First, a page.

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Eric Julien: The Fearmonger Who Cried Wolf

I’ve done some pretty damnable things in my day. Things forbidden by the bible, such as eating oysters, trimming the hair at my temples, and wearing makeup (for a high school play.) And yet I have great faith that when I reach the pearly gates, St. Peter will look down on me, and say “Well, you’re not Eric Julien, so you couldn’t have been that bad. Go on in.”

Eric Julien is the pseudonym of one Jean Ederman, a French citizen and fear-monger. In April 2006 he predicted that a fragment from a comet would land in the Atlantic ocean on May 25, causing a mega-tsunami that would obliterate the coastlines of dozens of countries, including the United States and Morocco. The fragment of the comet was created by an alien civilization that knew it would strike the earth.

So some nutcase predicted the world was going to end. What’s the harm in that? For starters, he did a pretty thorough job of screwing over the countries with coastlines on the Atlantic. In Morocco, Abdul Muhib’s elementary school students came to him, asking “This guy is predicting a 200 meter tsunami is going to hit Morocco. Should we not come to school?" Okay, so some children didn’t come to school one day. That’s not so bad, is it?

Mustafa Jana, the head of the Moroccan Meteorological Office, had to go on national news to tell people that there was no threat of a Tsunami. NASA even got dragged into it, working to prove that there was no reason to be afraid.

Some stuffy men in suits had to go on TV. Big deal. But that’s only a taste of the panic that was created by this numbskull. His tsunami predictions caused such terror that the inhabitants of costal areas in several North African countries abandoned their homes and fled towards higher ground, anxiously awaiting the destruction slated for the 25th. People in countries as far removed as Cost Rica began preparing shelters to receive the wounded and hoarding supplies.

That’s the age we live in. One nut with a website can cause a panic that disrupts the lives of many thousands of people, cause untold headaches for governments, and suck unimaginable sums of money out of economies.

Eric Julien claims that, when he worked as a military air traffic controller for the French government, he tracked a UFO traveling at about 17,000 mph. He later claimed that the inhabitants of this UFO contacted him and took him aboard their spaceship so as to teach him how to operate it. The police began looking into the circumstances surrounding this “disappearance” and it turned out that he had returned to his home island of Reunion, despite telling everyone he’d be in outer space. A thoroughly terrestrial explanation to a preposterous claim.

Eric Julien claims to have received his information about the comet fragment through psychic contact. I suppose if you believe that aliens are flying around in space blowing up comets, it’s not too out there to believe that other aliens would warn us through psychic means, but ask yourself this: if the aliens were interested in warning us about an incoming comet chunk, why would they tell a kook like Julien? Hell, sending their psychic message to a guy at the Weather Channel would have been a better idea.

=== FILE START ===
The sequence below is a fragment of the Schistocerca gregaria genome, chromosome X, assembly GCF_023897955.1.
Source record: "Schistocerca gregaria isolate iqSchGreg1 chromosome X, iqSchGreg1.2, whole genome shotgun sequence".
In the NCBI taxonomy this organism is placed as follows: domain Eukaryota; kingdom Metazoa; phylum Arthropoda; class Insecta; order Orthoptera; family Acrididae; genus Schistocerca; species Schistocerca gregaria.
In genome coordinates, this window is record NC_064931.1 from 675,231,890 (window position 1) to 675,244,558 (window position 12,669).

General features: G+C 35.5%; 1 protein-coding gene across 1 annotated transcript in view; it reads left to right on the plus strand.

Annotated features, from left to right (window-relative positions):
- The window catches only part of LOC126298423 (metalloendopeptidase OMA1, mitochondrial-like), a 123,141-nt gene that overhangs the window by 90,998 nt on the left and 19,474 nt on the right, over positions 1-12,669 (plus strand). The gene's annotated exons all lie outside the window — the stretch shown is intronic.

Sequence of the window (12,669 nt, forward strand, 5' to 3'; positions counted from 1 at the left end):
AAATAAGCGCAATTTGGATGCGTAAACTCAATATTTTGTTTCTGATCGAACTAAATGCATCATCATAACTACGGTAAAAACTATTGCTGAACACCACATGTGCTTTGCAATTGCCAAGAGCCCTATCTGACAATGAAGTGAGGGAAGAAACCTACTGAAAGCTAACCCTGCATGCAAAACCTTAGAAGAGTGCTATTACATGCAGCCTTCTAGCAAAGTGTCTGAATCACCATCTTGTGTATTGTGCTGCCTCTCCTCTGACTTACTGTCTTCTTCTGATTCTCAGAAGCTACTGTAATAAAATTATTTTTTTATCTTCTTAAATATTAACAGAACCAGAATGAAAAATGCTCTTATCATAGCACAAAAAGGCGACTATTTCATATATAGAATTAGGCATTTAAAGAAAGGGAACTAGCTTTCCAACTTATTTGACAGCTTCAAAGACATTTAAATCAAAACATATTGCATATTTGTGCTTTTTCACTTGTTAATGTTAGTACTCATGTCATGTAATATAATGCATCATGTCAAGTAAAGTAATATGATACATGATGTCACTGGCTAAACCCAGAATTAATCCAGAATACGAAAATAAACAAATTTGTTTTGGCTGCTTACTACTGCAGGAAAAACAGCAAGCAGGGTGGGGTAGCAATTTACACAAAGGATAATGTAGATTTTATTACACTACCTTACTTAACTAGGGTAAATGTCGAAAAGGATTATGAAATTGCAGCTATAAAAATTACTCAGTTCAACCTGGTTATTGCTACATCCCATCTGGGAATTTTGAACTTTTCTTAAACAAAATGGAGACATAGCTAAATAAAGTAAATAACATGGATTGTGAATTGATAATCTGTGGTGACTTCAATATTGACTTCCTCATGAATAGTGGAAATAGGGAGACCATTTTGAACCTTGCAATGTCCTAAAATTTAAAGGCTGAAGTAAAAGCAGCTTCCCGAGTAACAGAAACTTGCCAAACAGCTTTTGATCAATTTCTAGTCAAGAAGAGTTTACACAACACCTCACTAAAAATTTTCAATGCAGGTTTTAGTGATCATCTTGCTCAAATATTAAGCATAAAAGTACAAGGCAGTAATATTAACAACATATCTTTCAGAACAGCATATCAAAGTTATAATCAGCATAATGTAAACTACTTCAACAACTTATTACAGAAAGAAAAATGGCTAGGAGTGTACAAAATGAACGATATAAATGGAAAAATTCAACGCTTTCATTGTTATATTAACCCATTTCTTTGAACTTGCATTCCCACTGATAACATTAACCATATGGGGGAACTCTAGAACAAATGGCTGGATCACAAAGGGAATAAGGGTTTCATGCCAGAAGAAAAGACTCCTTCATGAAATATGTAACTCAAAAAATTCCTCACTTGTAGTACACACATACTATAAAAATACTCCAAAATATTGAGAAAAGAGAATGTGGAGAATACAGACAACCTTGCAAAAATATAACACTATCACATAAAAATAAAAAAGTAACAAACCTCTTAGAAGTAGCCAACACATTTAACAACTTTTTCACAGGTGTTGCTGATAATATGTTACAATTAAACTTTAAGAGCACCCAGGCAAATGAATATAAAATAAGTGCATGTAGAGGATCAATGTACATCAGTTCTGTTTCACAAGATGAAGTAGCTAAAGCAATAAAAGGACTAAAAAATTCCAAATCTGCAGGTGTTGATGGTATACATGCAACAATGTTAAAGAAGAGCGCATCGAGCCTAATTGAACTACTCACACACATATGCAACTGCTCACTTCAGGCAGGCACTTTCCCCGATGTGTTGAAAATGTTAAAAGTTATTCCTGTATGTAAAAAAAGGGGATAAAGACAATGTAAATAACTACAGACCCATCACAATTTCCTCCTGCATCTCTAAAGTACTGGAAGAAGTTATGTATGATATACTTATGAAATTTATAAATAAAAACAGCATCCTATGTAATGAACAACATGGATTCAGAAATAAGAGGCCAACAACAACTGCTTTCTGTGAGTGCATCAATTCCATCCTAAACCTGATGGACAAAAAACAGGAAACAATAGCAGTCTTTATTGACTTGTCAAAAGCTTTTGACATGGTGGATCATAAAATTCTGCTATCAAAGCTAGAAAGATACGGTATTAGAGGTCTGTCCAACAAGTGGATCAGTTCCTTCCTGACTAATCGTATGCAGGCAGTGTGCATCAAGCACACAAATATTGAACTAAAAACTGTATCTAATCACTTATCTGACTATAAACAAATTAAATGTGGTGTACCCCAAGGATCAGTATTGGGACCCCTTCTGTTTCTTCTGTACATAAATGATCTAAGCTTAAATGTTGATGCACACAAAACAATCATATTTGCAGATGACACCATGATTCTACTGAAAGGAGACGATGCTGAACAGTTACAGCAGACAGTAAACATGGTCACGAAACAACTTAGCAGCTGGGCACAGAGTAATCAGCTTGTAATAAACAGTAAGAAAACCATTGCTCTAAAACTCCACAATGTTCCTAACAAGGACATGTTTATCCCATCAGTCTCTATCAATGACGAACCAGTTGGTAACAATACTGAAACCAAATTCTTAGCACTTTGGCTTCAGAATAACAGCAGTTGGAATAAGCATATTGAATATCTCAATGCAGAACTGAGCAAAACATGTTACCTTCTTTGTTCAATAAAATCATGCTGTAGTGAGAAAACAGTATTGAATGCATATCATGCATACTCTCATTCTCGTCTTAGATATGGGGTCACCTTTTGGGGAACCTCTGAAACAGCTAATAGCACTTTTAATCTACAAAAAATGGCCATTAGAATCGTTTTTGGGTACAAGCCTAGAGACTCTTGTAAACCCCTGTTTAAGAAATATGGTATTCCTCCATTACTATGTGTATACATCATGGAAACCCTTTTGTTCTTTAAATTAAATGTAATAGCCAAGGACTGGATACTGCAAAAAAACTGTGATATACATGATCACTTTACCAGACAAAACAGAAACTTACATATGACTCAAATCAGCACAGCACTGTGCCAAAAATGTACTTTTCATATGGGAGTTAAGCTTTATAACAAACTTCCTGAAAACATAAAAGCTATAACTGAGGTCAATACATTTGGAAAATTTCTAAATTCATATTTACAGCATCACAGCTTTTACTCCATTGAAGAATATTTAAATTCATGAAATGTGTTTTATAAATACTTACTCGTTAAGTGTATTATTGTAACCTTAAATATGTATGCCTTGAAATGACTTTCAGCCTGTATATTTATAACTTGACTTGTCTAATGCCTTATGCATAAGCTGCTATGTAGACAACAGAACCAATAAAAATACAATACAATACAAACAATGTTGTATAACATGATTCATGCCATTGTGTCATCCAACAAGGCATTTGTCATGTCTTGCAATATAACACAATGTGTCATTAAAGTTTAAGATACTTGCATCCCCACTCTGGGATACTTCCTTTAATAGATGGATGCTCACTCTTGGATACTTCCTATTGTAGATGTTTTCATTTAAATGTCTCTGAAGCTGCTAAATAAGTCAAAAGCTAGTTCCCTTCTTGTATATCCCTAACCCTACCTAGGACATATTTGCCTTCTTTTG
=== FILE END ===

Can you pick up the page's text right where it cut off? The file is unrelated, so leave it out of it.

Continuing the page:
Eric Julien’s a nutcase, the exact sort of person that you should not believe if he starts talking about psychic spaceship messages. But what about the science behind his theory that a comet striking the earth would create a “mega-tsunami”?

That’s not the way it works. First of all, tsunamis are products of tectonic activity, such as earthquakes below the ocean floor, and not the product of something big falling into the water. Even if it would cause a tsunami, which is highly unlikely, there’s absolutely no way to predict where a chunk of a comet would land many months in advance, and we would only be able to predict a tsunami a few hours in advance, at most. I guess the aliens have access to a huge number of supercomputers that run on a type of math we can’t imagine.

On his website, Eric Julien has a number of maps of the areas to be worst affected. If I’m reading them correctly, the comet fragment was to strike the exact center of the Atlantic ocean. The tsunami was supposed to have completely covered the states of New Jersey and Florida, yet Cuba and some of the small islands off the coast of Africa were to have remain unharmed. The Netherlands was to be deep underwater, but Ireland and Spain, closer to the impact, wouldn’t lose an inch of property. I have no idea how he came to these conclusions, I just know they sound ridiculous.

Add to this one more piece of science: the comet was something like 9 million kilometers away, and astronomers have been tracking it for roughly 80 years. In all of that time, no one has ever decided to warn us that something bad might happen. I guess when the government wants something kept under wraps, they really do a good job of it.

Suffice it to say that the comet which passed the earth 9 million kilometers wide of the mark didn’t cause the end of the world. This is the part where it gets absolutely infuriating: despite the fact that we’re all still here, Julien still claims to have been correct. The comet, you see, really did strike the earth, causing waves “up to 80 meters high.” The current world-record sized wave was 34 meters, though I have no idea how you’d measure something like that.